The promotional material states proudly that the shells were formed based on data collected from 4,000 individuals with 600 hours of comparative data analysis. So naturally I was highly sceptical because marketing materials are, well, marketing materials. It all has to sound flashy and deeply impressive, but my ears are ruthlessly critical... I often spend the first week just trying to find the right tips for a secure fit. Well, not this time. I popped them in with the medium silicone tips that were already installed and I have not changed anything since. For me these have pretty much the best fit I have experienced outside of my CIEMs. It is so incredibly comfortable. No doubt that it varies from person to person, but for me this is a superb fit.
The build quality feels very good, it is a solid feeling shell that is very smooth and the clear acrylic used for the shells is really clear so it gives a great view of the single driver and wiring. The Aurora use MMCX connectors and the cable is a very nice and supple one based on a thin gauge 8-wire configuration with solid feeling aluminium parts. The cable does have ear guides, but thankfully no memory wire. I am not sure what material the guides are made of, but I have not had many problems with it, even though I can get quite painful skin reactions from some PVC-based ear guides.
Overall the Aurora have been a joy to use and I have worn them for very long listening sessions without any issues to speak of.
Usually I stick to one main source for reviewing and maybe a few other sources to provide some insight into how the IEMs scale, but with the Aurora I ended up using three different sources quite extensively. My main review DAP these days is the Cowon Plenue 2, a neutral and detail-oriented DAP with outstanding technical strengths, with which the Aurora sounded incredibly good. However, I also spent a lot of time with a more affordable (but still high quality) DAP, the FiiO M11, which has a slight brightness to the tone. With this pairing the Aurora sounded a hint less natural and lacked some of the transparency they got with the P2, but ultimately I greatly enjoyed this pairing. The most musical pairing was with my "old" Astell&Kern AK70, which is a slightly warm/natural DAP and I really loved this pairing. A bit smoother and better transparency than with the M11 (though not at the level of transparency of the P2), and a hint more warmth than with the P2. All listening was done with the stock cable from the Single Ended (SE) out.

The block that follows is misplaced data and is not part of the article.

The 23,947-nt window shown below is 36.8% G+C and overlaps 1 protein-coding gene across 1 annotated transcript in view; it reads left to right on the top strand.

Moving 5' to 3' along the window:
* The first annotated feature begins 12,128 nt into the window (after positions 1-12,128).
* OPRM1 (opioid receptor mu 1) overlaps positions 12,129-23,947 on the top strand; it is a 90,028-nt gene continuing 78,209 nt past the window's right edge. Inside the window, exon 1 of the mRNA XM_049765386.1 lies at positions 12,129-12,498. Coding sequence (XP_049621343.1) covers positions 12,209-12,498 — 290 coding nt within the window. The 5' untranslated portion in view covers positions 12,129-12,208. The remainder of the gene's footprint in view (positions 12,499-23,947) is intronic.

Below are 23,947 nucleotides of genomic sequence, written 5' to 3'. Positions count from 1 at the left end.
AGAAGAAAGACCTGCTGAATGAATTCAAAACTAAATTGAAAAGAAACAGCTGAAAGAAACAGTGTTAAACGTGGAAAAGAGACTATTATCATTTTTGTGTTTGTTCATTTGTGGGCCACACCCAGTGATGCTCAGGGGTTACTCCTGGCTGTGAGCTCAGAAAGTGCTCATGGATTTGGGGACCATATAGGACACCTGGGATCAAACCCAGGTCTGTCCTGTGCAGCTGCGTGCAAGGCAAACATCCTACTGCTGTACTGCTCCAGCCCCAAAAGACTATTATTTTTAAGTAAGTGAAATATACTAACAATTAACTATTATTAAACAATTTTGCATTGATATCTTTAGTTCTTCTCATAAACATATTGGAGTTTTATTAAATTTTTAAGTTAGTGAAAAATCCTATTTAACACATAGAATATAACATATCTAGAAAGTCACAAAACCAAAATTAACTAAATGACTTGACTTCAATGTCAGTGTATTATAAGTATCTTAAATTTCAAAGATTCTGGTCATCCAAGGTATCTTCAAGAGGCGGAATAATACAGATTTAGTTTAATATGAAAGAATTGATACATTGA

Often when I review items I will end up with a single term that captures the key characteristic of that item and if I would use one word to describe the Aurora it would be "faithful". The overall signature is what I would call neutral in the most faithful way possible. It is neither dry or technical like with reference IEMs, nor the type of warm-natural sound of my Phantom that is tailored towards timbre accuracy, and yet the Aurora seem to still do it all. I often read reviews where the reviewer states that those IEMs make it sound like they were sitting in the studio with the band. I have never had that with any of the IEMs I have heard, some gave a sense of a live performance, but none felt like I was sitting in the studio. The Aurora are the first to give me that sense and I will admit that I can't put my finger on why that is. I think it has to do with how every aspect of the presentation works together.